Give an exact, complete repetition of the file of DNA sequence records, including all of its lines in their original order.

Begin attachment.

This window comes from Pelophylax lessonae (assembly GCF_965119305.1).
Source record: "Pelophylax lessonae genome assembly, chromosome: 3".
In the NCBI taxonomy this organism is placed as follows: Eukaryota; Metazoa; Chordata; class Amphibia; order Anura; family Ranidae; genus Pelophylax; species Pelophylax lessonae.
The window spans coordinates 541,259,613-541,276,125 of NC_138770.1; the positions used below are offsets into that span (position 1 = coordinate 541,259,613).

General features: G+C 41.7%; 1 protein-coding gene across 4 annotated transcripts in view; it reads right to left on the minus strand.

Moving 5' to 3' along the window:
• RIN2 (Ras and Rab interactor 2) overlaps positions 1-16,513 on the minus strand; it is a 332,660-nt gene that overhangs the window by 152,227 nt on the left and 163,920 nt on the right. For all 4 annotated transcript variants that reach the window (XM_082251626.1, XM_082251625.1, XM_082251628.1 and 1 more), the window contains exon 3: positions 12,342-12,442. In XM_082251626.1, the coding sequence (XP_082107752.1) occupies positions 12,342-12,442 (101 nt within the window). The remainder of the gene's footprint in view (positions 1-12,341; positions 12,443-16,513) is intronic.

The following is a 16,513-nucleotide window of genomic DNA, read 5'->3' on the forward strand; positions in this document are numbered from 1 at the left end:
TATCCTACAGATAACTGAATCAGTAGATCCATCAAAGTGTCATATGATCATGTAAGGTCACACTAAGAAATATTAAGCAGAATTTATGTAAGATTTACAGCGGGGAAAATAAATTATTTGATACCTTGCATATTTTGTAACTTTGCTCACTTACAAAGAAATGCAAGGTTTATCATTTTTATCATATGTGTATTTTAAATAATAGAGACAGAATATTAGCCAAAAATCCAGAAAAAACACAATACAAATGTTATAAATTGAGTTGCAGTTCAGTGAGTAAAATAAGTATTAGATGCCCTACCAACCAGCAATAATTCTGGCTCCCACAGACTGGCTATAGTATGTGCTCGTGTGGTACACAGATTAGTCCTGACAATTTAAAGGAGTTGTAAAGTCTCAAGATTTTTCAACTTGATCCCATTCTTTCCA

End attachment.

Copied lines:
This window comes from Pelophylax lessonae (assembly GCF_965119305.1).
Source record: "Pelophylax lessonae genome assembly, chromosome: 3".
In the NCBI taxonomy this organism is placed as follows: Eukaryota; Metazoa; Chordata; class Amphibia; order Anura; family Ranidae; genus Pelophylax; species Pelophylax lessonae.
The window spans coordinates 541,259,613-541,276,125 of NC_138770.1; the positions used below are offsets into that span (position 1 = coordinate 541,259,613).

General features: G+C 41.7%; 1 protein-coding gene across 4 annotated transcripts in view; it reads right to left on the minus strand.

Moving 5' to 3' along the window:
• RIN2 (Ras and Rab interactor 2) overlaps positions 1-16,513 on the minus strand; it is a 332,660-nt gene that overhangs the window by 152,227 nt on the left and 163,920 nt on the right. For all 4 annotated transcript variants that reach the window (XM_082251626.1, XM_082251625.1, XM_082251628.1 and 1 more), the window contains exon 3: positions 12,342-12,442. In XM_082251626.1, the coding sequence (XP_082107752.1) occupies positions 12,342-12,442 (101 nt within the window). The remainder of the gene's footprint in view (positions 1-12,341; positions 12,443-16,513) is intronic.

The following is a 16,513-nucleotide window of genomic DNA, read 5'->3' on the forward strand; positions in this document are numbered from 1 at the left end:
TATCCTACAGATAACTGAATCAGTAGATCCATCAAAGTGTCATATGATCATGTAAGGTCACACTAAGAAATATTAAGCAGAATTTATGTAAGATTTACAGCGGGGAAAATAAATTATTTGATACCTTGCATATTTTGTAACTTTGCTCACTTACAAAGAAATGCAAGGTTTATCATTTTTATCATATGTGTATTTTAAATAATAGAGACAGAATATTAGCCAAAAATCCAGAAAAAACACAATACAAATGTTATAAATTGAGTTGCAGTTCAGTGAGTAAAATAAGTATTAGATGCCCTACCAACCAGCAATAATTCTGGCTCCCACAGACTGGCTATAGTATGTGCTCGTGTGGTACACAGATTAGTCCTGACAATTTAAAGGAGTTGTAAAGTCTCAAGATTTTTCAACTTGATCCCATTCTTTCCA